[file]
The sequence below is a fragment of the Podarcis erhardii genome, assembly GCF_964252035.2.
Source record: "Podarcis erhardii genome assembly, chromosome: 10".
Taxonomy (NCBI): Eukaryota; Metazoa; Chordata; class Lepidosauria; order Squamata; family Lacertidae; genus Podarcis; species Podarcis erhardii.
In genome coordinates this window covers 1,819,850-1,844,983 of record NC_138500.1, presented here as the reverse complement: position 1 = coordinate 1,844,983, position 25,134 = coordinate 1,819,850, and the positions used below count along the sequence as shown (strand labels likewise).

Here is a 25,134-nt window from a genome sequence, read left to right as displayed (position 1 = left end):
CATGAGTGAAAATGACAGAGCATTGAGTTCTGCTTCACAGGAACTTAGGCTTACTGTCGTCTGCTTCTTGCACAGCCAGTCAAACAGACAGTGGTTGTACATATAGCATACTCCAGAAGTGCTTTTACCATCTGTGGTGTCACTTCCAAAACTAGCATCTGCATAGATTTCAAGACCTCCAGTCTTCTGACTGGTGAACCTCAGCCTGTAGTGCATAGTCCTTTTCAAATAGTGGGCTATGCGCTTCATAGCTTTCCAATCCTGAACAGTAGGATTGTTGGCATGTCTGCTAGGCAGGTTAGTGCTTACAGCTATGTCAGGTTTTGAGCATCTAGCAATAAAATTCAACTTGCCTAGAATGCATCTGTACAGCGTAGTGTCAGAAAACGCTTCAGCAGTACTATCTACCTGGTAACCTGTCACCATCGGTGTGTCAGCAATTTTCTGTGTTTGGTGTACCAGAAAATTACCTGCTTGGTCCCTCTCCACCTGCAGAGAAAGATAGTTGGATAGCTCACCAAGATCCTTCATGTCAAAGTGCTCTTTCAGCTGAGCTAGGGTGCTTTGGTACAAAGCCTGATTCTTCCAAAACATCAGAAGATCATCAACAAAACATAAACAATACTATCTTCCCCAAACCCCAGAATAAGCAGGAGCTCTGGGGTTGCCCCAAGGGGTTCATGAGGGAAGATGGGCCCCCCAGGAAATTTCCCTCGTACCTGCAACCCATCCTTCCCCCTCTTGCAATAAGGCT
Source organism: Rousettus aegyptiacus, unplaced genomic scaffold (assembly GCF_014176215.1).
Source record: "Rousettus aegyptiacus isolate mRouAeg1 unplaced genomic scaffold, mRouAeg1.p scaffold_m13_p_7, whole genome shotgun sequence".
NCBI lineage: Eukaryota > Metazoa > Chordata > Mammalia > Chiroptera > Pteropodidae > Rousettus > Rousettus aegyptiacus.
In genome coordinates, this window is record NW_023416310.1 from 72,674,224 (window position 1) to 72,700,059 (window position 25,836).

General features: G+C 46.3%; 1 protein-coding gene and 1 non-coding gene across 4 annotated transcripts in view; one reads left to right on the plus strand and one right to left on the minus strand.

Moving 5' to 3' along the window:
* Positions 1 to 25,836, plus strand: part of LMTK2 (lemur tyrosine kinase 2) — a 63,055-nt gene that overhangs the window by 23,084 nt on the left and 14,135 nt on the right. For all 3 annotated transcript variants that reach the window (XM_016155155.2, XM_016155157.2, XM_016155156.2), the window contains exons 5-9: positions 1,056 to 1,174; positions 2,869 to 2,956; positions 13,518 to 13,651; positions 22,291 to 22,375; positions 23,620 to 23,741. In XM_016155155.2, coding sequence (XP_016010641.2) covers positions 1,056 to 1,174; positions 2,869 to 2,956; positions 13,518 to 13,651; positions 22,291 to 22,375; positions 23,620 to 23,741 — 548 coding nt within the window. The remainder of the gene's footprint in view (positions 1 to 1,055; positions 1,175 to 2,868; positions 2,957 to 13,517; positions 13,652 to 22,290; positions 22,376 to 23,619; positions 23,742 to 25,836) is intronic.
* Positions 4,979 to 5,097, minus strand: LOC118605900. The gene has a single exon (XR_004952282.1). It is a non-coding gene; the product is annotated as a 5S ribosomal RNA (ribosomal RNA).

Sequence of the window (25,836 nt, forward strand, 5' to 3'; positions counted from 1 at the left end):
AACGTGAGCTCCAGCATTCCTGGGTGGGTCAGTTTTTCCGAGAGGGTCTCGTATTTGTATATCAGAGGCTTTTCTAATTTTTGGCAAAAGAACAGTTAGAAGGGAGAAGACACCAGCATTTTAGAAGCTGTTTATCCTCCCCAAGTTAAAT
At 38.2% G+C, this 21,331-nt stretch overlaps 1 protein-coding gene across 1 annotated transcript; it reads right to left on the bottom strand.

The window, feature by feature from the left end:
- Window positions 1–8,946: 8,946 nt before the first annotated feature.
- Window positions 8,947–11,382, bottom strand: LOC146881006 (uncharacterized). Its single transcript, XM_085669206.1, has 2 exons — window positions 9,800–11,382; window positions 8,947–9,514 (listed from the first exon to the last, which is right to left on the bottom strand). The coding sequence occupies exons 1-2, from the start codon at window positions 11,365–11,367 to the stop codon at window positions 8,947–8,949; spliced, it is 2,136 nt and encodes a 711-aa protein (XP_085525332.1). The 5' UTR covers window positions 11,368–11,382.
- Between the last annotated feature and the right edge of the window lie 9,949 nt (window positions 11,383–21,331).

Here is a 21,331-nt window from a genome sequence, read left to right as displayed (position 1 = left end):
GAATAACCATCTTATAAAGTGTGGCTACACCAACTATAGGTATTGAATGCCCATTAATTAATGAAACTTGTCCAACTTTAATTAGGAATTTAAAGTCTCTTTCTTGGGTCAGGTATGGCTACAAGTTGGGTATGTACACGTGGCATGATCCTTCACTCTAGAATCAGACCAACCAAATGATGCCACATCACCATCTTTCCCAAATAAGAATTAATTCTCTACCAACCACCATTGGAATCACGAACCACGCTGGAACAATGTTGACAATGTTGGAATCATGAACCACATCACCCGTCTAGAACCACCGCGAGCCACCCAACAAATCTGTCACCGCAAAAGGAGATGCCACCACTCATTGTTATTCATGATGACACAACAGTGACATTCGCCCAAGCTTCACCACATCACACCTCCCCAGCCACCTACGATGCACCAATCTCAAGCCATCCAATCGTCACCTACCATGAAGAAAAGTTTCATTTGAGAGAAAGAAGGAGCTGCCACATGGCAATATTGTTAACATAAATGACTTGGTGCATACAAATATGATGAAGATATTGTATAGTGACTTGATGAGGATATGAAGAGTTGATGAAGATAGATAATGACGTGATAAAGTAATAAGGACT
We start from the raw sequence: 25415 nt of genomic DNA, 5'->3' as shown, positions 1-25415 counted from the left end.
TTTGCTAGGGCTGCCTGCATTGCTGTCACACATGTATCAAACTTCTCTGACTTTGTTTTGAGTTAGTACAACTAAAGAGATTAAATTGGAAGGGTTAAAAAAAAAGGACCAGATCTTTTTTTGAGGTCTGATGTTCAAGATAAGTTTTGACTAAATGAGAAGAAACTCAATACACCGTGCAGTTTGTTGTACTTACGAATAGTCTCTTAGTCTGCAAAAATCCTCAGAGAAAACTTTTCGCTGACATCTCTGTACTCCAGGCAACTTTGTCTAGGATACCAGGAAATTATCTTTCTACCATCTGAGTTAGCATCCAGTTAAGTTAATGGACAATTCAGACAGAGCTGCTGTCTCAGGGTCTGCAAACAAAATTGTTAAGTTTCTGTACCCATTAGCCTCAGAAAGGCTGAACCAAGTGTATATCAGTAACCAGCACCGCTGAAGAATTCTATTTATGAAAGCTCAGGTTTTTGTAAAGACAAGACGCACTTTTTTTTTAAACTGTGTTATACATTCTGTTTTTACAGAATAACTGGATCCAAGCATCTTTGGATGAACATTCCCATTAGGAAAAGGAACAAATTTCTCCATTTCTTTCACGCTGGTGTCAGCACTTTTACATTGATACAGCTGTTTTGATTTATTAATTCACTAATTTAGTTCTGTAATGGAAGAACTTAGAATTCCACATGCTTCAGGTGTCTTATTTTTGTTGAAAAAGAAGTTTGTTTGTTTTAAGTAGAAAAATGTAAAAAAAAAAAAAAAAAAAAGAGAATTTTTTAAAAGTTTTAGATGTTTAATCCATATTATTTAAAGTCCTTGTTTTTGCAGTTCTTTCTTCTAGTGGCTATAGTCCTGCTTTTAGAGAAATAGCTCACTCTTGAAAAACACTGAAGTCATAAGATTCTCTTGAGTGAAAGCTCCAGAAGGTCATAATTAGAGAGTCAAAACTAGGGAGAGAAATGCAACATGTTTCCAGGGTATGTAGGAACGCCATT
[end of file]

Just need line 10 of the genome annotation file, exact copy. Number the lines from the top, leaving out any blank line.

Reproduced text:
In genome coordinates, this window is record NW_023416310.1 from 72,674,224 (window position 1) to 72,700,059 (window position 25,836).